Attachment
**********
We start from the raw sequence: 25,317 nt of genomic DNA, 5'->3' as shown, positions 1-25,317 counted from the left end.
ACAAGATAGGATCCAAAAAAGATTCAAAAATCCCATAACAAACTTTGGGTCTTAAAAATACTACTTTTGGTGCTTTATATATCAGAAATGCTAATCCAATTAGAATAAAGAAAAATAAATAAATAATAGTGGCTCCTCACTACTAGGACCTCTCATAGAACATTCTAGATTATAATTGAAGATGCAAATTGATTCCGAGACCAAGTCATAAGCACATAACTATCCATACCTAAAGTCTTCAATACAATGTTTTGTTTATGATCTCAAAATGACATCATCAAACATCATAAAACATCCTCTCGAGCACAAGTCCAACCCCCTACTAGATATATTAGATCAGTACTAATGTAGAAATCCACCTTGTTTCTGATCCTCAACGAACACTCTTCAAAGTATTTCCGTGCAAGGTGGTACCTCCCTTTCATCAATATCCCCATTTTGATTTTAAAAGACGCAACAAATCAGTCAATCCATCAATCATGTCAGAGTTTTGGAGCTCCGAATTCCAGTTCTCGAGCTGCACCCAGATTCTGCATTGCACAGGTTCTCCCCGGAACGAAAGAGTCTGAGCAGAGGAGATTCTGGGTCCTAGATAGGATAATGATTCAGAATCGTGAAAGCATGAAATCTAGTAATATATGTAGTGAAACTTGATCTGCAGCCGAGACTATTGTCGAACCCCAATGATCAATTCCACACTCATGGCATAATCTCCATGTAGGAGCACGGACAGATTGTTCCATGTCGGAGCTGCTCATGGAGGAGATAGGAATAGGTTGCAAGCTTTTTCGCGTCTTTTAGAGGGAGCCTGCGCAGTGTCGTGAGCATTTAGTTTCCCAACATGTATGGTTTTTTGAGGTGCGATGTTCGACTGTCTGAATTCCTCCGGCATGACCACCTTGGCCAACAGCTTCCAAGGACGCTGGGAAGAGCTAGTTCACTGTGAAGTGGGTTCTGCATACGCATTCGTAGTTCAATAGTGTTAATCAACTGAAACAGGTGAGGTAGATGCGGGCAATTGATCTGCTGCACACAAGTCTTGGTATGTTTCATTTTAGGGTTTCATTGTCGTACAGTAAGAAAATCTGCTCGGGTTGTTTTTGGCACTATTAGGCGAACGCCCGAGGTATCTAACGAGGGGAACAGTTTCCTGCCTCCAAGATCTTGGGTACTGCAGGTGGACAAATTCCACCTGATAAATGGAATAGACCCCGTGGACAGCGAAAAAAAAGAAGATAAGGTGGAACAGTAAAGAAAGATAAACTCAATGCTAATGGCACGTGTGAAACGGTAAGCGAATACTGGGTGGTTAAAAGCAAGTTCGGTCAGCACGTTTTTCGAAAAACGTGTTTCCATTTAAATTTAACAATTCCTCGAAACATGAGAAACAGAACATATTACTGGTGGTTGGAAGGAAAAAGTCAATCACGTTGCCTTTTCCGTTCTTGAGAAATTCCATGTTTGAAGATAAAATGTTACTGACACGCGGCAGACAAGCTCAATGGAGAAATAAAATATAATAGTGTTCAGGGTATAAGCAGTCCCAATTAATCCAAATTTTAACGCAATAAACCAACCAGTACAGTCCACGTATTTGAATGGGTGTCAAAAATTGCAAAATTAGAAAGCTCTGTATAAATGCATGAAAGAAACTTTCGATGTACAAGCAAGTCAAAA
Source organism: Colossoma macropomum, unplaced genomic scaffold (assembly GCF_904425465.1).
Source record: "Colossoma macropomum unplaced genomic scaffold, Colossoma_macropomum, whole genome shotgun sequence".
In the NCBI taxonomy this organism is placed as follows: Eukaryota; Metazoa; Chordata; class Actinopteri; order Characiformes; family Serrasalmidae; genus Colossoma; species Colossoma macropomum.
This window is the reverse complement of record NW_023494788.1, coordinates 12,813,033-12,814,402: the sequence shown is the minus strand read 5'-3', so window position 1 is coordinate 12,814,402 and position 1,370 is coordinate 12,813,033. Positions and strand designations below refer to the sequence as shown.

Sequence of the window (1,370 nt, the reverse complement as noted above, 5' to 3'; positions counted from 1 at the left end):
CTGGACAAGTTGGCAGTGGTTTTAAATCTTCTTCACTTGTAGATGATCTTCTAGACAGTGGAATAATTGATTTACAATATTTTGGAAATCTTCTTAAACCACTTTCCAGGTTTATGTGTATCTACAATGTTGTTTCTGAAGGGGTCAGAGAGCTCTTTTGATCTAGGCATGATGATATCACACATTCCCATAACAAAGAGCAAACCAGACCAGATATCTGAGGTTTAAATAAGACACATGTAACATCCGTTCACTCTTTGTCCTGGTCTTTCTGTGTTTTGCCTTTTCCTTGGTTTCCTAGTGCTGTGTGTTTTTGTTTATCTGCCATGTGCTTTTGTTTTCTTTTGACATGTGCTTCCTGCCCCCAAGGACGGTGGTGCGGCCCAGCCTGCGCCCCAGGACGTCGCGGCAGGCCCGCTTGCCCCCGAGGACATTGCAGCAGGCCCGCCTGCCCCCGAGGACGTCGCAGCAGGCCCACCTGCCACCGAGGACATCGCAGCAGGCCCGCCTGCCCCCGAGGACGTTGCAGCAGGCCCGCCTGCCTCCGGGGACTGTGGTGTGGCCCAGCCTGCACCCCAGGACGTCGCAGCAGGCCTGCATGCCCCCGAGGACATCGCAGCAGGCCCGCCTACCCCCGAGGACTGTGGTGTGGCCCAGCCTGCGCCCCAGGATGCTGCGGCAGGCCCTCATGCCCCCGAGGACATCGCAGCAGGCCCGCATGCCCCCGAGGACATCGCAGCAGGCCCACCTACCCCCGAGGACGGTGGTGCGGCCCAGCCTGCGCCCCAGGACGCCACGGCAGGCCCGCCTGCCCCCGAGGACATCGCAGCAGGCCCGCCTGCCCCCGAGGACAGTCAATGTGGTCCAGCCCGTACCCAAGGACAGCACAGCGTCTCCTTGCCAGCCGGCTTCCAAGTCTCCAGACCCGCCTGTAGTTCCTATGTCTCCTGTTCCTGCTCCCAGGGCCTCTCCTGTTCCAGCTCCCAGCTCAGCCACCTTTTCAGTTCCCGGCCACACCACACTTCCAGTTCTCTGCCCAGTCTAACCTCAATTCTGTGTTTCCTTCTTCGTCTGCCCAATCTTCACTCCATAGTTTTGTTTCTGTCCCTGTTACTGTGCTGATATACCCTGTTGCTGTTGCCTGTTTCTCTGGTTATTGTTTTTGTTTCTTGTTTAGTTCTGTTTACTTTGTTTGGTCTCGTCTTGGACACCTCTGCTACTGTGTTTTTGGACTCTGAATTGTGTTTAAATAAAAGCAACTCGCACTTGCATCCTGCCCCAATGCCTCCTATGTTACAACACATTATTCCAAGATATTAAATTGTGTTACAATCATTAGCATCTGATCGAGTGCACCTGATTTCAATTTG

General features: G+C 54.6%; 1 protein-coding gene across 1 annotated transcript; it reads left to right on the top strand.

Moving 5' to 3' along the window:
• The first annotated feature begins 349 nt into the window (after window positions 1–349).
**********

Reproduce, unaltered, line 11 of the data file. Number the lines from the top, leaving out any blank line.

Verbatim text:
• The first annotated feature begins 349 nt into the window (after window positions 1–349).